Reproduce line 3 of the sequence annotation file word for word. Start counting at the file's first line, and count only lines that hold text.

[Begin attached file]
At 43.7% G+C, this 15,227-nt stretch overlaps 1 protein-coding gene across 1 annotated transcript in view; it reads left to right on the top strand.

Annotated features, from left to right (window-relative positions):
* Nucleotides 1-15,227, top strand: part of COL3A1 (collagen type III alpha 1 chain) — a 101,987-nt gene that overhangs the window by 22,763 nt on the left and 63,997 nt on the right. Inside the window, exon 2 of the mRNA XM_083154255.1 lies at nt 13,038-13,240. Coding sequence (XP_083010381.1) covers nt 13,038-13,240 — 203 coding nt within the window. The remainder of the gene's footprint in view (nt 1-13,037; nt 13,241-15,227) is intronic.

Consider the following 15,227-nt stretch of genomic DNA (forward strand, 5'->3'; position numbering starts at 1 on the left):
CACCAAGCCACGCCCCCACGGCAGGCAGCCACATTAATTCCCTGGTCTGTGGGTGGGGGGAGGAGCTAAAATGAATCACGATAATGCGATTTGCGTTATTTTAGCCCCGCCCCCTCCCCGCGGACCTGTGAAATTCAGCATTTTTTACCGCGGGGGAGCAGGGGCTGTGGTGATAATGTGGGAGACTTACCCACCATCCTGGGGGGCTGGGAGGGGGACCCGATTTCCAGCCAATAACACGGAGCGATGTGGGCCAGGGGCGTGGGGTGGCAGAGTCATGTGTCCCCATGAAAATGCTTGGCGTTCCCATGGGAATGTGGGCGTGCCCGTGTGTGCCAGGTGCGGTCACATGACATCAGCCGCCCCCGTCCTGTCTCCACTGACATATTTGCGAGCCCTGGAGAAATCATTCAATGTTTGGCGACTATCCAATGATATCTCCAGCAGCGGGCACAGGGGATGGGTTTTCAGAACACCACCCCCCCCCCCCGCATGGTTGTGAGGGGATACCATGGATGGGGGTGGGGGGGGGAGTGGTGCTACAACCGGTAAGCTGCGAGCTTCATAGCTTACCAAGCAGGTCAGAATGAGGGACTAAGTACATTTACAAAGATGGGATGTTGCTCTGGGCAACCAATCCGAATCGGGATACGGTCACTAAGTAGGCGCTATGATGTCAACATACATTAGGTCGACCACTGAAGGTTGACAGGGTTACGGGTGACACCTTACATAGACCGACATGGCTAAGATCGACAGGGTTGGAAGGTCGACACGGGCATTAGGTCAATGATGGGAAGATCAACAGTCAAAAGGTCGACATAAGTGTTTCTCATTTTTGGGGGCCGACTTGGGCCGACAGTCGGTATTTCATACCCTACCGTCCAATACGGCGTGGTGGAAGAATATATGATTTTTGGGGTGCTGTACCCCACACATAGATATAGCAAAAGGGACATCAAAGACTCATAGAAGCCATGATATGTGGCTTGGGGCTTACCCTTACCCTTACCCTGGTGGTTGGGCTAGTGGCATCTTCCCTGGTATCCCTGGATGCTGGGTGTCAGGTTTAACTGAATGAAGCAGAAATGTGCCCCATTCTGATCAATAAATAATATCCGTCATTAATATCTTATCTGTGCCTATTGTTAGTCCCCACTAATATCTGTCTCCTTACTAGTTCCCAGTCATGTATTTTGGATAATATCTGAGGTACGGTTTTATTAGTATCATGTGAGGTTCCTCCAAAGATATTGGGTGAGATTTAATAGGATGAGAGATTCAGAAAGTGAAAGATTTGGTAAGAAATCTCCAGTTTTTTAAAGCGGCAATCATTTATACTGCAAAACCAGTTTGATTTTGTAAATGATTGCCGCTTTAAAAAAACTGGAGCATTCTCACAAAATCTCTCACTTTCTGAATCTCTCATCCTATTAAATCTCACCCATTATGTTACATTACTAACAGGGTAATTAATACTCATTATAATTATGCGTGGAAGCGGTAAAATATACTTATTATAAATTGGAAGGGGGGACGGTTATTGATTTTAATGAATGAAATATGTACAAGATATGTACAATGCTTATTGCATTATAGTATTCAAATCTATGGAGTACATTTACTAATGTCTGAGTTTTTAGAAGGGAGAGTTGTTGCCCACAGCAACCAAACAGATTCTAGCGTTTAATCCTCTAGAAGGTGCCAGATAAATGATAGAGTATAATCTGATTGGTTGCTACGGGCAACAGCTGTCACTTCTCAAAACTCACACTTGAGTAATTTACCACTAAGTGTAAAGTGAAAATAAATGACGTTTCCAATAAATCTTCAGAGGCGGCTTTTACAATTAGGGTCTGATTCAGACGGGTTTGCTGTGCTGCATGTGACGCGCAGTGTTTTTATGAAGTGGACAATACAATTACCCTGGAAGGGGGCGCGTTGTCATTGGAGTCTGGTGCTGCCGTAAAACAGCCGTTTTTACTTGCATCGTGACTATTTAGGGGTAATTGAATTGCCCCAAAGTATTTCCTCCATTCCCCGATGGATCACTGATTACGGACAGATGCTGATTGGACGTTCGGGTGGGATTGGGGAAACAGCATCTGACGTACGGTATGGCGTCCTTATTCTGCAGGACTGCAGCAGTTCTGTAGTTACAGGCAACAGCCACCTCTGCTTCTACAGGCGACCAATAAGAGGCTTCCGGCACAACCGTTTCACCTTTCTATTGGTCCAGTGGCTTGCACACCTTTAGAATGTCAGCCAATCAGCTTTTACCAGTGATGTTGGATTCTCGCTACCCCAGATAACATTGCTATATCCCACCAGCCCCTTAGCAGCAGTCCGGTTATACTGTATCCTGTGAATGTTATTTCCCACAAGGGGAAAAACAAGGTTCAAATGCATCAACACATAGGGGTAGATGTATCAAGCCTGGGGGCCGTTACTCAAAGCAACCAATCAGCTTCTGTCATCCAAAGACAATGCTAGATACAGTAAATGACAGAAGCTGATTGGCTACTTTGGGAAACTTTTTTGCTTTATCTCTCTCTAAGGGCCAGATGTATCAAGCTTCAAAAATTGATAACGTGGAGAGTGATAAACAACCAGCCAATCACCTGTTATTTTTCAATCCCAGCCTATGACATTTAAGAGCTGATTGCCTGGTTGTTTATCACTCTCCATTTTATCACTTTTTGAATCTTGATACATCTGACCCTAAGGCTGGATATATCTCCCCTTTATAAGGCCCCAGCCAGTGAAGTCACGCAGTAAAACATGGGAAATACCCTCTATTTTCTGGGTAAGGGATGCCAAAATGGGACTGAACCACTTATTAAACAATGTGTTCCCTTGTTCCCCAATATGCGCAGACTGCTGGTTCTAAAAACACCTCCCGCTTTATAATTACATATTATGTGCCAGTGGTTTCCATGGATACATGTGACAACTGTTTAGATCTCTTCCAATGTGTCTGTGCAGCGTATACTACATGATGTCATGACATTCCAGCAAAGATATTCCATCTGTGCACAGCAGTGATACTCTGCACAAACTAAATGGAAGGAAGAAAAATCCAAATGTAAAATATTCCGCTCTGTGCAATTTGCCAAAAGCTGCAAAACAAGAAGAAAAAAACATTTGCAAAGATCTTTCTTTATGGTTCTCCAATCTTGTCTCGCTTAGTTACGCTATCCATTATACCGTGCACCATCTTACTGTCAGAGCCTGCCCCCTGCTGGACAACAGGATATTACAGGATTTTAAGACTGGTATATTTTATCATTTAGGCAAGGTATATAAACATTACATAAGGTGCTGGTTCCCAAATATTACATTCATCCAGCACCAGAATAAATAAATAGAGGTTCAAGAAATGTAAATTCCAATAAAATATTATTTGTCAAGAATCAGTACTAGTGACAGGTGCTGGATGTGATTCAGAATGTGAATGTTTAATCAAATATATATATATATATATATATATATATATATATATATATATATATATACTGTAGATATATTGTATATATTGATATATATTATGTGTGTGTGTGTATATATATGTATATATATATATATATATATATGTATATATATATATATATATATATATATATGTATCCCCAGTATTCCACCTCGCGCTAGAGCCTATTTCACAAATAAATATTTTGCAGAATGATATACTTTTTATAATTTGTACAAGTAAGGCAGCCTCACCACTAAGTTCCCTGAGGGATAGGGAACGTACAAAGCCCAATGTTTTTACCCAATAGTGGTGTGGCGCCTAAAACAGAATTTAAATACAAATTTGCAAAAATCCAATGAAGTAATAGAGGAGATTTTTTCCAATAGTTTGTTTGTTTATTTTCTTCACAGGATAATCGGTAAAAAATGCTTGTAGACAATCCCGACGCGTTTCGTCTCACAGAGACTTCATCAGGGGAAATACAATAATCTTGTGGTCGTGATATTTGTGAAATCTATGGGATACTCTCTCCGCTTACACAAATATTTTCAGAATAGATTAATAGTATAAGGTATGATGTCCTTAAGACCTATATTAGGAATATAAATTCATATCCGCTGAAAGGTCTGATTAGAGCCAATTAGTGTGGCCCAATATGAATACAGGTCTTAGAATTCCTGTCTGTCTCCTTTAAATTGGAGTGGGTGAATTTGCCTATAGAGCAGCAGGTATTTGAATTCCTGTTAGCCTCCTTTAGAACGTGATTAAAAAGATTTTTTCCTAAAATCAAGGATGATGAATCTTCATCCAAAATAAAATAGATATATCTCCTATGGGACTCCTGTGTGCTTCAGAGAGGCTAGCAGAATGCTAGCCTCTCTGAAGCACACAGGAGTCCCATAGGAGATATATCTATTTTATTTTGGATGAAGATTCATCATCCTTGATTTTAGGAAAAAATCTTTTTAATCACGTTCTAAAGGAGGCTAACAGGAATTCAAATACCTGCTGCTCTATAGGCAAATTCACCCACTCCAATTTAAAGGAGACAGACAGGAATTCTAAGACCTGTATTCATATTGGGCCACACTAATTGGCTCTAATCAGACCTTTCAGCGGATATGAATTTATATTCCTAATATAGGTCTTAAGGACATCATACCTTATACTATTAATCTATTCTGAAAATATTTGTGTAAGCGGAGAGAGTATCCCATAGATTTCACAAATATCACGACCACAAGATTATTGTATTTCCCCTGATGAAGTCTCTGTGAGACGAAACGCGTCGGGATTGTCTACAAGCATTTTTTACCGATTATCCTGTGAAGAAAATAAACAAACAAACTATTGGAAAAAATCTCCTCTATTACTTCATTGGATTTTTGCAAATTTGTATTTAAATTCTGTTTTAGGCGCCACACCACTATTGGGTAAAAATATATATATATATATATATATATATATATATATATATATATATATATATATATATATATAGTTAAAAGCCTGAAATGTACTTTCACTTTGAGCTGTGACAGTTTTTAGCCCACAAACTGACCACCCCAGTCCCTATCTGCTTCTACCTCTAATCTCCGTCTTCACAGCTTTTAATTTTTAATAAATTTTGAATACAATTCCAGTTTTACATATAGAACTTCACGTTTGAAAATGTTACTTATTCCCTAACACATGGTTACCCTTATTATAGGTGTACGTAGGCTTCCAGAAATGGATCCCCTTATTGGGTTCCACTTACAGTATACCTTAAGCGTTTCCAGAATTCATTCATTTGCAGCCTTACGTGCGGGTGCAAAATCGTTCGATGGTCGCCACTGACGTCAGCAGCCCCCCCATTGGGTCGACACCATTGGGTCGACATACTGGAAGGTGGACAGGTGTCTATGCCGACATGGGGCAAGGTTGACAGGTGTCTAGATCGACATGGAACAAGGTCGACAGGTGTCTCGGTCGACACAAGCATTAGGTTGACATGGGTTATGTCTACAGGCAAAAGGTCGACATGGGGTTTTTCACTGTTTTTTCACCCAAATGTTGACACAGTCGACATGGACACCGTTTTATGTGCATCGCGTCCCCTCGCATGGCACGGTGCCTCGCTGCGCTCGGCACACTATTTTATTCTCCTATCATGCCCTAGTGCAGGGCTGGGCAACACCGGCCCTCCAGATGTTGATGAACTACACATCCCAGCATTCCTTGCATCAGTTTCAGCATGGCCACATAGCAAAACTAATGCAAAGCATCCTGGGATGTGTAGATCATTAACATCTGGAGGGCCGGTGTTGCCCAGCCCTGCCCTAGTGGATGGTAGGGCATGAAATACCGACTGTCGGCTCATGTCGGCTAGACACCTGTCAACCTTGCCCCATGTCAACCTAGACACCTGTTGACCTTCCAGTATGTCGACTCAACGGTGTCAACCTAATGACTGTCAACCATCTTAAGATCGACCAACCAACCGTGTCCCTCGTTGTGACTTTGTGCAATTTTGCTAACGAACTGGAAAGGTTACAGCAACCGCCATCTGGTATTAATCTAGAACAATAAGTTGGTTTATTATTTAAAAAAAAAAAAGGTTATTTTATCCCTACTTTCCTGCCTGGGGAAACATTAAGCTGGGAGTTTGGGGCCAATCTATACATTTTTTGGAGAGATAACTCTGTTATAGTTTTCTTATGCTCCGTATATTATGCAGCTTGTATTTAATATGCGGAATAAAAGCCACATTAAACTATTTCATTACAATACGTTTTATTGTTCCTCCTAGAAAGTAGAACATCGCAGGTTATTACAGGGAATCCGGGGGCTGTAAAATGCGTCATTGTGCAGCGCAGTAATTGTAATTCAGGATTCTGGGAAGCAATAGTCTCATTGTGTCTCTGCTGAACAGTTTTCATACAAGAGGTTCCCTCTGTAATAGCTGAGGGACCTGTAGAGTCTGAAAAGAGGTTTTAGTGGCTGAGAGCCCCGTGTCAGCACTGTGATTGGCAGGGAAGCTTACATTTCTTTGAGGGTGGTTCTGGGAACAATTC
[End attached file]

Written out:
* Nucleotides 1-15,227, top strand: part of COL3A1 (collagen type III alpha 1 chain) — a 101,987-nt gene that overhangs the window by 22,763 nt on the left and 63,997 nt on the right. Inside the window, exon 2 of the mRNA XM_083154255.1 lies at nt 13,038-13,240. Coding sequence (XP_083010381.1) covers nt 13,038-13,240 — 203 coding nt within the window. The remainder of the gene's footprint in view (nt 1-13,037; nt 13,241-15,227) is intronic.